Posted by fabriziogiudici
on January 28, 2010 at 3:59 AM PST
I love owls; they are so elegant and have a strong personality (too bad in so many years I've been unable to take photos at any of them!). Unfortunately in my culture (and probably many others) they have also got a bad reputation, as they were considered messengers of bad fortune. It's for this reason that in italian a "gufo" is also a person who, for innate attitude or purportedly, makes always bad predictions - a doomsayer, in other words. In italian there's even a colloquial verb, "gufare" (literally "to act as an owl"), expressing this attitude.
Since when Larry Ellison announced to the world that Oracle was buying sun, flocks of gufi (pronounce as the Disney character Goofy) exercised their pessimistic views on the fate of Sun, its products and its personnel. Recalling them in no particular order:
- Oracle is a software company: how can they be interested in hardware? This is the end of Sun appliance (a few benevolent owls left a small hope about selling the division to Fujitsu). And in any case, who might want a Sparc? It's not worth the sand is made of.
- Solaris and ZFS are dead. Who will use the former - everybody is using Linux. And Oracle has got Btrfs, which is the ZFS killer - I mean, it's still unusable in production as its home page says, but who cares? Everything is better than stuff made at Sun.
- JavaFX is dead. It has been always a bad idea, bad implementation, nobody wants it; furthermore it has been a waste of money of the latest Sun in financial crisis, an evident sign that they had completely lost their brain.
- Java ME is dead. It's already dying on its own, because everybody is using the iPhone or Android, but Oracle is not interested in phones and such.
- NetBeans is dead (I still recall in particular one owl, saying: "Three words: NetBeans is history"). It's a piece of crap, everybody is using Eclipse anyway, and Oracle has got already JDeveloper - so figure out. What? The NetBeans Platform? Never heard of it. And anyway nobody is using it, rich client desktops are dead, and in case people use Eclipse RCP.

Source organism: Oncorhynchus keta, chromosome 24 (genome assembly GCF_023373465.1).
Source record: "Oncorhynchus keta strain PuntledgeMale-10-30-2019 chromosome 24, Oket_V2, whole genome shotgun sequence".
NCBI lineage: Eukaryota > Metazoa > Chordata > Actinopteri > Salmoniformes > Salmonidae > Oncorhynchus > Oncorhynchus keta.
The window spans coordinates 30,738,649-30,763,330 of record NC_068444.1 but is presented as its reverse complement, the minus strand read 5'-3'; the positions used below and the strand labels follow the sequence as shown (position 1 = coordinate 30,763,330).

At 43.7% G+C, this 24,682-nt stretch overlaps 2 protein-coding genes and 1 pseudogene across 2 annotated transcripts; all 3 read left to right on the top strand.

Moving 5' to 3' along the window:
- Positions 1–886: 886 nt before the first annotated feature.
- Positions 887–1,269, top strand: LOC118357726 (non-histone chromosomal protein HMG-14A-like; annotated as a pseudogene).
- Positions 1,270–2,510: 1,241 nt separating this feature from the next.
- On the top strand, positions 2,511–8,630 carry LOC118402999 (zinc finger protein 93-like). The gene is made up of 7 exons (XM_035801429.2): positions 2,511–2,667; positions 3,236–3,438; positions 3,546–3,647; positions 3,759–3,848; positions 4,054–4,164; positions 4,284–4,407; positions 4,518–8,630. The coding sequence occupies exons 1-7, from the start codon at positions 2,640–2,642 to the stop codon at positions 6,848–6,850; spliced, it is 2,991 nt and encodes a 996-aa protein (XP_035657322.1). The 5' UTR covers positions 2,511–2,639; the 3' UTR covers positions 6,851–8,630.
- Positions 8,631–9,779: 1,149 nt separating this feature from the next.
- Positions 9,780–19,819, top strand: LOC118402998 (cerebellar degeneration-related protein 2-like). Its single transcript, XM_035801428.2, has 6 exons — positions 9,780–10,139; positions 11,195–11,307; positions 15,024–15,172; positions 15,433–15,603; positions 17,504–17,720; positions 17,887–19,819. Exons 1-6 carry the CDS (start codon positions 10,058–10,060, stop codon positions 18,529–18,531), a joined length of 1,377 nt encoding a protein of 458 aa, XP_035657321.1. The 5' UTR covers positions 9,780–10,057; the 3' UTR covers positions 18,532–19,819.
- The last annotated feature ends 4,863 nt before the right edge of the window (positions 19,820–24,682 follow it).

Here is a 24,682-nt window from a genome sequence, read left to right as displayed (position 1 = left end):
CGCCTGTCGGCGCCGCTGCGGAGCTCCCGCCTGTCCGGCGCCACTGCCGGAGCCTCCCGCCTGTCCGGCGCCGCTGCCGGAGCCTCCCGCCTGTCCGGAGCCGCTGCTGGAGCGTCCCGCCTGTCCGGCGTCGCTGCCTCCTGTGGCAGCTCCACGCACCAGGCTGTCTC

- Glassfish is dead. Oracle already has got WebLogic, so why should it spend money for another?
- JavaOne is dead. Oracle has already got its own conference, which is made for people in suite and tie, not for developers.
- And the last in temporal order: Oracle will lay off half of the current Sun personnel, and will probably kill most of them overnight and bury in a mass grave. Who needs them? And it's known that Sun engineers are mostly brain-dead morons who invent useless crap.
Unfortunately, the sparkling efficiency of the European Union kept those owls under the light spot for months, months and months, making their hoots resounding in the void - well, indeed not so void, because Oracle made a few official communications - saying what circumstances allowed - and dismissing most of the bad predictions. Nope. Gufi kept flying and hooting all the way.
Now, yesterday the thing has come to an end - thanks God! In the much-waited for official announcement Oracle explained its new strategy with a good bunch of details, and:
- Oracle is particularly happy to have bought Sun's hardware - the fact that they are now able to provide the full stack is seen as one of the most important things that competitors should fear of.